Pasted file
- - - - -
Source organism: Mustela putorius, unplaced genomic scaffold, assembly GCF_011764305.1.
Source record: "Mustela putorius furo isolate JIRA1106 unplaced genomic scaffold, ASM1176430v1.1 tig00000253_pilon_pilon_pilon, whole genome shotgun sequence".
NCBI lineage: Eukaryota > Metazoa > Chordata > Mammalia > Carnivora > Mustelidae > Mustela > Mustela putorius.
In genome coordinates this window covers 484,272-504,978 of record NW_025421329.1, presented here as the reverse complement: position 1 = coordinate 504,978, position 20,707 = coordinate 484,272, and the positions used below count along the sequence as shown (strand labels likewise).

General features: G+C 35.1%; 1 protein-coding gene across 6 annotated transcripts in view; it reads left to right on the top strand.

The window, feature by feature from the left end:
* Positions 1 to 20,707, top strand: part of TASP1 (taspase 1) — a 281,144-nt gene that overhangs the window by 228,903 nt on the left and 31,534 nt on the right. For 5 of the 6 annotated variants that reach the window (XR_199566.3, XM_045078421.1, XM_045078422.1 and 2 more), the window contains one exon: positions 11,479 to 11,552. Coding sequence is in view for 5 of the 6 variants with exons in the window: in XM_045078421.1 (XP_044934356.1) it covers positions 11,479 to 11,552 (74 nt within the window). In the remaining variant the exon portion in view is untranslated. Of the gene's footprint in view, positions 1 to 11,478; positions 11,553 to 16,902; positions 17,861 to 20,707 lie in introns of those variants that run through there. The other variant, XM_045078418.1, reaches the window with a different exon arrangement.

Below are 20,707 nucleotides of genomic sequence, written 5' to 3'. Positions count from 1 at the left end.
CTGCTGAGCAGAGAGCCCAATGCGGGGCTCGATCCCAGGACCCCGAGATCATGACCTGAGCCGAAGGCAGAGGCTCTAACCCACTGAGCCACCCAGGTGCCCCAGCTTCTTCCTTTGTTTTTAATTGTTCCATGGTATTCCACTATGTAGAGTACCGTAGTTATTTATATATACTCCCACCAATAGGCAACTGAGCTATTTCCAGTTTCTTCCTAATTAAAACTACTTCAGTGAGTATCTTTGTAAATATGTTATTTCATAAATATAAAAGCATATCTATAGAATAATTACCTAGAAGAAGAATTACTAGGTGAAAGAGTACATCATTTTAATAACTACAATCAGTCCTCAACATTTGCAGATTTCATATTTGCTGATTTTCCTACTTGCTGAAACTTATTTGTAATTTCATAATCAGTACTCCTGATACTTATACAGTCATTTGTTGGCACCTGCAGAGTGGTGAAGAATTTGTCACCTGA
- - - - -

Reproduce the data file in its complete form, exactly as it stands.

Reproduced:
Source organism: Mustela putorius, unplaced genomic scaffold, assembly GCF_011764305.1.
Source record: "Mustela putorius furo isolate JIRA1106 unplaced genomic scaffold, ASM1176430v1.1 tig00000253_pilon_pilon_pilon, whole genome shotgun sequence".
NCBI lineage: Eukaryota > Metazoa > Chordata > Mammalia > Carnivora > Mustelidae > Mustela > Mustela putorius.
In genome coordinates this window covers 484,272-504,978 of record NW_025421329.1, presented here as the reverse complement: position 1 = coordinate 504,978, position 20,707 = coordinate 484,272, and the positions used below count along the sequence as shown (strand labels likewise).

General features: G+C 35.1%; 1 protein-coding gene across 6 annotated transcripts in view; it reads left to right on the top strand.

The window, feature by feature from the left end:
* Positions 1 to 20,707, top strand: part of TASP1 (taspase 1) — a 281,144-nt gene that overhangs the window by 228,903 nt on the left and 31,534 nt on the right. For 5 of the 6 annotated variants that reach the window (XR_199566.3, XM_045078421.1, XM_045078422.1 and 2 more), the window contains one exon: positions 11,479 to 11,552. Coding sequence is in view for 5 of the 6 variants with exons in the window: in XM_045078421.1 (XP_044934356.1) it covers positions 11,479 to 11,552 (74 nt within the window). In the remaining variant the exon portion in view is untranslated. Of the gene's footprint in view, positions 1 to 11,478; positions 11,553 to 16,902; positions 17,861 to 20,707 lie in introns of those variants that run through there. The other variant, XM_045078418.1, reaches the window with a different exon arrangement.

Below are 20,707 nucleotides of genomic sequence, written 5' to 3'. Positions count from 1 at the left end.
CTGCTGAGCAGAGAGCCCAATGCGGGGCTCGATCCCAGGACCCCGAGATCATGACCTGAGCCGAAGGCAGAGGCTCTAACCCACTGAGCCACCCAGGTGCCCCAGCTTCTTCCTTTGTTTTTAATTGTTCCATGGTATTCCACTATGTAGAGTACCGTAGTTATTTATATATACTCCCACCAATAGGCAACTGAGCTATTTCCAGTTTCTTCCTAATTAAAACTACTTCAGTGAGTATCTTTGTAAATATGTTATTTCATAAATATAAAAGCATATCTATAGAATAATTACCTAGAAGAAGAATTACTAGGTGAAAGAGTACATCATTTTAATAACTACAATCAGTCCTCAACATTTGCAGATTTCATATTTGCTGATTTTCCTACTTGCTGAAACTTATTTGTAATTTCATAATCAGTACTCCTGATACTTATACAGTCATTTGTTGGCACCTGCAGAGTGGTGAAGAATTTGTCACCTGA